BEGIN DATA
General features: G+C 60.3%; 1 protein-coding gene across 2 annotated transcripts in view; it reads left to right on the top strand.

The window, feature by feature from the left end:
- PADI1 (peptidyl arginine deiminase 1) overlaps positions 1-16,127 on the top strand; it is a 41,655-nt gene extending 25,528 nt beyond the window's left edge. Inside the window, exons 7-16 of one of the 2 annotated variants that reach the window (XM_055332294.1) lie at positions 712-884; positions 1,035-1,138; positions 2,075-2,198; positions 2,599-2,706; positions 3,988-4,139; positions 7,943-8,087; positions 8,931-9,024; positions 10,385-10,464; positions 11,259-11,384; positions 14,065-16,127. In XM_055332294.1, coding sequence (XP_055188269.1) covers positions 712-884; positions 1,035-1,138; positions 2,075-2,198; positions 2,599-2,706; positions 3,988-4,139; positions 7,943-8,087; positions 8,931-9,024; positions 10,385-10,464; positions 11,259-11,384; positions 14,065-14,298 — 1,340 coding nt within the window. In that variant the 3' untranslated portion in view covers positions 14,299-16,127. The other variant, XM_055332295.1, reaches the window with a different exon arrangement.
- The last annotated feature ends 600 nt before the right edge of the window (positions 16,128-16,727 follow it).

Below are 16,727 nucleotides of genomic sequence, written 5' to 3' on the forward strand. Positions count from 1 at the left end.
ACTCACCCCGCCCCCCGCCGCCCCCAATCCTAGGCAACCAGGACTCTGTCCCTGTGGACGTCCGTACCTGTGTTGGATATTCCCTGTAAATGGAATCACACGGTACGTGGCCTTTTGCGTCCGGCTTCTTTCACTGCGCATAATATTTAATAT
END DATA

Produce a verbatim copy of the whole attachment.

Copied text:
General features: G+C 60.3%; 1 protein-coding gene across 2 annotated transcripts in view; it reads left to right on the top strand.

The window, feature by feature from the left end:
- PADI1 (peptidyl arginine deiminase 1) overlaps positions 1-16,127 on the top strand; it is a 41,655-nt gene extending 25,528 nt beyond the window's left edge. Inside the window, exons 7-16 of one of the 2 annotated variants that reach the window (XM_055332294.1) lie at positions 712-884; positions 1,035-1,138; positions 2,075-2,198; positions 2,599-2,706; positions 3,988-4,139; positions 7,943-8,087; positions 8,931-9,024; positions 10,385-10,464; positions 11,259-11,384; positions 14,065-16,127. In XM_055332294.1, coding sequence (XP_055188269.1) covers positions 712-884; positions 1,035-1,138; positions 2,075-2,198; positions 2,599-2,706; positions 3,988-4,139; positions 7,943-8,087; positions 8,931-9,024; positions 10,385-10,464; positions 11,259-11,384; positions 14,065-14,298 — 1,340 coding nt within the window. In that variant the 3' untranslated portion in view covers positions 14,299-16,127. The other variant, XM_055332295.1, reaches the window with a different exon arrangement.
- The last annotated feature ends 600 nt before the right edge of the window (positions 16,128-16,727 follow it).

Below are 16,727 nucleotides of genomic sequence, written 5' to 3' on the forward strand. Positions count from 1 at the left end.
ACTCACCCCGCCCCCCGCCGCCCCCAATCCTAGGCAACCAGGACTCTGTCCCTGTGGACGTCCGTACCTGTGTTGGATATTCCCTGTAAATGGAATCACACGGTACGTGGCCTTTTGCGTCCGGCTTCTTTCACTGCGCATAATATTTAATAT